Snow Days at Beth Tfiloh

Snow Days at Beth Tfiloh

Elie S., Reporter

     Now that schools have virtual options, snow days have become a big discussion. Specifically, it has been discussed whether or not virtual days will replace snow days. I interviewed some high school students, administrators, and teachers to see what they thought about this new idea. High School principal, Dr. Koplon, reassures that, “We are still going to have snow days.” She does say however, “that if we are out for multiple days, we will do some virtual work too.” As students, we feel a sense of excitement when we know a snow day is approaching and Dr. Koplon agrees stating, “There’s just something exciting about having a snow day and we don’t want to take that away.”  

     Four rabbis whom I interviewed all agreed with Dr. Koplon, however, for different reasons. Rabbi Steinberg says that on snow days it is “crucial for people to be able to help others shovel their driveways” and to be available to shop or get food for those who don’t want to drive in the snow.  

     Rabbi Richter provides a different perspective to this situation. He says that “this only happens in Baltimore. Everywhere else when it snows even up to a foot, they still have in-person school, but in Baltimore, even if it snows like three or four inches, we have snow days.” He also says that if there are two or more snow days per month, there should be virtual school, regardless of whether they are consecutive or not. 

     Daniel M. ’24 says that “they should just cancel school all together.” He explains that teachers will have to readjust their schedules to teach on zoom. Noam E. ‘24 disagrees with Daniel saying how, “after a day or two there should be zoom but definitely on the first day there shouldn’t be school.” Another reason Noam mentions for not having snow days is that “we will be missing too much work that we will need to catch up on once we are back and we don’t want to have to extend the school year later.”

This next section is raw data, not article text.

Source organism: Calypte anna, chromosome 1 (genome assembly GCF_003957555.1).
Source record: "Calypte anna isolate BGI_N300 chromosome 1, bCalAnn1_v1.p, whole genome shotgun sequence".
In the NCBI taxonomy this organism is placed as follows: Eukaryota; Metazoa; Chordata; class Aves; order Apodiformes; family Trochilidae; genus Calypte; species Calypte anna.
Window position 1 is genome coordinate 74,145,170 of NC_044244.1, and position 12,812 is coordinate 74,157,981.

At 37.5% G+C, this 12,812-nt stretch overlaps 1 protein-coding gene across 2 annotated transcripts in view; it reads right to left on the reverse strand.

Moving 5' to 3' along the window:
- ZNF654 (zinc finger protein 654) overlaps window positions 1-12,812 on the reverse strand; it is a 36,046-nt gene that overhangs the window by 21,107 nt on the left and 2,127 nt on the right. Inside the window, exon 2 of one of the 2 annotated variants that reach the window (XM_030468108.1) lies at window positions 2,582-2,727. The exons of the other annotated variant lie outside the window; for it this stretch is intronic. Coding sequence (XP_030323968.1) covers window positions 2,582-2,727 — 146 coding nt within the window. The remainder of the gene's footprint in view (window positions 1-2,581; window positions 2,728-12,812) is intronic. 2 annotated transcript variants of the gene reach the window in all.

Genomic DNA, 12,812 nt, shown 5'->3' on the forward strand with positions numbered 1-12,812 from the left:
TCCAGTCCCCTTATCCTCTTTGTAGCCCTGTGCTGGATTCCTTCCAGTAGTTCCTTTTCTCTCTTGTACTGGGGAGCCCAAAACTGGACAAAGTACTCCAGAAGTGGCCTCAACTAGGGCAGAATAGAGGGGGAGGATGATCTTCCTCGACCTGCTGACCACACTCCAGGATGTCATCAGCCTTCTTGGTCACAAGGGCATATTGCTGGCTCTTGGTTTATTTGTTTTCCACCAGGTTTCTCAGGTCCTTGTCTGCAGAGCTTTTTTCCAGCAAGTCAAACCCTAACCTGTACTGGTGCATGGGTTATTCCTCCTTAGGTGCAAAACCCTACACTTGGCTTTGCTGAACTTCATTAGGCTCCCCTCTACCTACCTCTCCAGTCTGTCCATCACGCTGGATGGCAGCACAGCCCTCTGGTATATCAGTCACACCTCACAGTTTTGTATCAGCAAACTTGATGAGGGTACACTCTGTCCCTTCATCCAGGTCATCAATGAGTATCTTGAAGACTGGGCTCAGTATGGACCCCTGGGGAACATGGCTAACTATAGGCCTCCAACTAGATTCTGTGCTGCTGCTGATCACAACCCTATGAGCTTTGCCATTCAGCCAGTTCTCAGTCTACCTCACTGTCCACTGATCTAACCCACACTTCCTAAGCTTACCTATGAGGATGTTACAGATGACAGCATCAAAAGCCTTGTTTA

Yoni B. ‘24 says that, “there shouldn’t be snow days. Teachers shouldn’t have to adjust their schedules and anyway, we have snow days built into the schedule so we shouldn’t have to adjust to virtual school just for a day or two.” 

     Personally, I think there should be snow days, but I also agree with Rabbi Richter that in Baltimore, people should be brave and drive to school, unless the conditions are really unsafe. Regardless of the repercussions, the satisfaction of waking up and realizing I have a snow day is unmatched.  

     Beth Tfiloh students (of whom I interviewed about 30) seem pretty united in their beliefs that there should still be snow days. Nonetheless, some see past that and say that it isn’t worth giving up days when we can just do a little work at home, and it still be considered a day of school, thus not causing conflict at the end of the year and needing to add days in June.